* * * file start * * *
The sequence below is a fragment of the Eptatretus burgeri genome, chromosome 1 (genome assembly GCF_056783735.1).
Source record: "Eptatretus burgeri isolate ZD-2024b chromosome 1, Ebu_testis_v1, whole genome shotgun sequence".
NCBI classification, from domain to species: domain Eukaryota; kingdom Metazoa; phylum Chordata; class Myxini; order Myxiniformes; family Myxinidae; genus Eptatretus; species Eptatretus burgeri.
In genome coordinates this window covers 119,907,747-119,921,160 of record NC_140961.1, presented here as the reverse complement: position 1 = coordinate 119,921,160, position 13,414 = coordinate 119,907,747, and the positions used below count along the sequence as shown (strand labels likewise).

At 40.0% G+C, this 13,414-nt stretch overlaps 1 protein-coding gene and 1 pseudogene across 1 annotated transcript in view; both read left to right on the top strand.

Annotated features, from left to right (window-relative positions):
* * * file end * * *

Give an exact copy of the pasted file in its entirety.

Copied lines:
The sequence below is a fragment of the Eptatretus burgeri genome, chromosome 1 (genome assembly GCF_056783735.1).
Source record: "Eptatretus burgeri isolate ZD-2024b chromosome 1, Ebu_testis_v1, whole genome shotgun sequence".
NCBI classification, from domain to species: domain Eukaryota; kingdom Metazoa; phylum Chordata; class Myxini; order Myxiniformes; family Myxinidae; genus Eptatretus; species Eptatretus burgeri.
In genome coordinates this window covers 119,907,747-119,921,160 of record NC_140961.1, presented here as the reverse complement: position 1 = coordinate 119,921,160, position 13,414 = coordinate 119,907,747, and the positions used below count along the sequence as shown (strand labels likewise).

At 40.0% G+C, this 13,414-nt stretch overlaps 1 protein-coding gene and 1 pseudogene across 1 annotated transcript in view; both read left to right on the top strand.

Annotated features, from left to right (window-relative positions):